While in Wasaga Beach Jeff began spending many hours and days away from home – his mom was worried about him and sent out the local police to find him. Jeff was taken to the Royal Victoria Hospital where he spent 2½ weeks – resulting in a diagnosis of bipolar disorder. After another hospital admission Jeff was then connected with CMHA. Jeff left the hospital on a Community Treatment Order. He recalls that this helped him to see that he had a “mental illness and that it needed to be taken care of.”

           Jeff remembers connecting with RSVP, and states some of his first memories are “the friendships that I built here.” Nowadays, Jeff often refers to RSVP as “his second home!” If not in RSVP he can be found in his community, often riding the buses or walking down around the water. He leaves his home every morning at 8:30am and does not return until 8:30 every night. Jeff prides himself in keeping connected and busy within his community.

When asked…
What would you change about the world?…

“I would change poverty… we have lots of food and space… people need to care more.”

Where or who would you visit?…
“Australia to see the kangaroos.”


               At eight months old Alex began her fight. She underwent bypass surgery at Sick Kids Hospital for a heart condition. For the first 5 years of Alex’s life she returned to Sick Kids every month for a battery of tests. When remembering these days she speaks fondly of the staff and their dedication to children’s health.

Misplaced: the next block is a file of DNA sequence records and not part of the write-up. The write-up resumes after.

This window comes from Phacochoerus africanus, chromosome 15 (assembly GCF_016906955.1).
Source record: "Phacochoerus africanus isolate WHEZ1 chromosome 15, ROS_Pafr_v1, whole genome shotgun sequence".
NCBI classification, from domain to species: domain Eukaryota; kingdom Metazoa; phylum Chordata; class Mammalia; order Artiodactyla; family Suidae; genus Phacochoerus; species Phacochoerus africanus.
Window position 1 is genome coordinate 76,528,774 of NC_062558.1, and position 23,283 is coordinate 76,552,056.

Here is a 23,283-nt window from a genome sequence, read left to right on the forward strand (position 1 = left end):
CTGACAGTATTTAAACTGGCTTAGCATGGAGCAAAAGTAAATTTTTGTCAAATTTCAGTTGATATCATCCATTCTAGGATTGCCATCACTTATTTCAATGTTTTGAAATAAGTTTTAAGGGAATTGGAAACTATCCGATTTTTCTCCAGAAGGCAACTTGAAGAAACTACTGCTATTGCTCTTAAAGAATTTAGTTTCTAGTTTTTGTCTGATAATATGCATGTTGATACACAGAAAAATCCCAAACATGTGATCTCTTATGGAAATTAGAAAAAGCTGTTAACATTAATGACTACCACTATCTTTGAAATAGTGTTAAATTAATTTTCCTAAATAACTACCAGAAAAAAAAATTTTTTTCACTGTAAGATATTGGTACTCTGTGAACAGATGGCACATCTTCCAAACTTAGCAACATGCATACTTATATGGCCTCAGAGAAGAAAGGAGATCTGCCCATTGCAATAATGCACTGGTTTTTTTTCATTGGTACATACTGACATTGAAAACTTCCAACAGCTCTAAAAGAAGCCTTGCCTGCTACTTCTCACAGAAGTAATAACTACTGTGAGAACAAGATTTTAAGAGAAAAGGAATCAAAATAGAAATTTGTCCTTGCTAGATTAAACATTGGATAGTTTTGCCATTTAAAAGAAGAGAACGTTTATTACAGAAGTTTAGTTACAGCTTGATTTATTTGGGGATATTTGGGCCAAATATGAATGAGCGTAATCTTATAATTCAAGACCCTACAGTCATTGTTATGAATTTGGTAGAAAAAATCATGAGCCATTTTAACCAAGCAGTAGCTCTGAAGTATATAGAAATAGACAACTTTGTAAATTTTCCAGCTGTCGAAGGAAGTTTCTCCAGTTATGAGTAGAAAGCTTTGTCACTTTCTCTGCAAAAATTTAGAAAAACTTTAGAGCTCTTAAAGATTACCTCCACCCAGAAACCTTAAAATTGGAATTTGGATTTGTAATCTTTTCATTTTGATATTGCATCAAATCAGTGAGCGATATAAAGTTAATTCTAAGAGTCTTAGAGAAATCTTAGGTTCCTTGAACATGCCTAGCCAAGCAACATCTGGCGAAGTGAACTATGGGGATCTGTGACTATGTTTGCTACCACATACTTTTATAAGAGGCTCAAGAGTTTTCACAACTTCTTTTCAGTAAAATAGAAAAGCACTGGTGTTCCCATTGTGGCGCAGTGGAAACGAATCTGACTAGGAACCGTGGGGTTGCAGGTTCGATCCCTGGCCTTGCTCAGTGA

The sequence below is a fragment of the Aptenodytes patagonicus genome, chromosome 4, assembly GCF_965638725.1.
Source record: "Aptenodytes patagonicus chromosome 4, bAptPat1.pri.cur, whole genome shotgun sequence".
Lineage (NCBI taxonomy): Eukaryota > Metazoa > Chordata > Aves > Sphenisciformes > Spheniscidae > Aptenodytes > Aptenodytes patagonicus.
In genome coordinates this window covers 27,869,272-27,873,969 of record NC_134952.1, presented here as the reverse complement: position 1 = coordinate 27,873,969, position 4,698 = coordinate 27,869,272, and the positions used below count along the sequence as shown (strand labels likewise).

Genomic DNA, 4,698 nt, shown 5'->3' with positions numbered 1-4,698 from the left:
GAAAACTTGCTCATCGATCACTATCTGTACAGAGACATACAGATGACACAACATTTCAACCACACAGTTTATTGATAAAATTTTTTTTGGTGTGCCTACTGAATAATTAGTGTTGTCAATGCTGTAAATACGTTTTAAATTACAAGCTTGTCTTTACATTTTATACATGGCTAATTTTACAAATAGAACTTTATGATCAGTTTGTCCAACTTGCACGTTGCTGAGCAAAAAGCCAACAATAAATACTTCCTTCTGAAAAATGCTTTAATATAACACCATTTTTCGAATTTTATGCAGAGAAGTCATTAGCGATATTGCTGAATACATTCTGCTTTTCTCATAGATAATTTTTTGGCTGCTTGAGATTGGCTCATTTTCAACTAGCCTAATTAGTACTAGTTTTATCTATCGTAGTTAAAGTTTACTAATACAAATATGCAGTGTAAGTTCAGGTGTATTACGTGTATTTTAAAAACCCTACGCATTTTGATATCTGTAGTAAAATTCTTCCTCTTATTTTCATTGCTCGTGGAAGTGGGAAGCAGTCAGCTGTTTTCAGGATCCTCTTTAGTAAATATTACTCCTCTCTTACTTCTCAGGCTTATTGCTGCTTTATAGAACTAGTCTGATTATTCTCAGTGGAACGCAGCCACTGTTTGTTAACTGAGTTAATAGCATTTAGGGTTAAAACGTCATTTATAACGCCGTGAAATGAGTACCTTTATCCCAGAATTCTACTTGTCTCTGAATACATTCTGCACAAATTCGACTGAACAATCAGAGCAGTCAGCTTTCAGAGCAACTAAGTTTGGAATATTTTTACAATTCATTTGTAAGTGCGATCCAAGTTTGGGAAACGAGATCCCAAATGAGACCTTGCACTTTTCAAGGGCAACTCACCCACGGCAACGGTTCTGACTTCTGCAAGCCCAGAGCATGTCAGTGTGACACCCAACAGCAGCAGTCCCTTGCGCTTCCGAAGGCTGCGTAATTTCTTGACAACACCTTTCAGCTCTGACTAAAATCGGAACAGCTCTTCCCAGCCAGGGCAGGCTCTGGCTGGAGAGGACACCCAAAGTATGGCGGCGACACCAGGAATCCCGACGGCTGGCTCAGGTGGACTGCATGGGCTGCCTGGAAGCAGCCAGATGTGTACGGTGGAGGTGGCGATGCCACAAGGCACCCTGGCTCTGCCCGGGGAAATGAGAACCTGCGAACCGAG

Alex arrived in Barrie at the age of 18 where she moved 7 times in a year and a half. During this time she tended to stay in her apartment leaving only to go to school where she was upgrading her courses to start the nursing program at Georgian College. During this stressful time she was admitted to the hospital as her hallucinations were becoming increasingly worrisome. From here she was referred to CMHA Case Management. As a result of another hospitalization and her unstable living arrangements she was accepted into the Homelessness Initiative Program. Alex was ecstatic about receiving her own place. She remembers when she saw the first apartment, “I’m not going to be picky, I’m thankful I have somewhere to go.”

             Throughout Alex’s struggles she has maintained a strong relationship with her sister, her dad and her mom. Every Saturday for the past five years they’ve enjoyed brunch together at a local eatery – her favourite – Sophie’s. She also enjoyed working at the speedway stock car racing with her dad. She was there for two years where she loved the fast paced expectations of working in the pit area.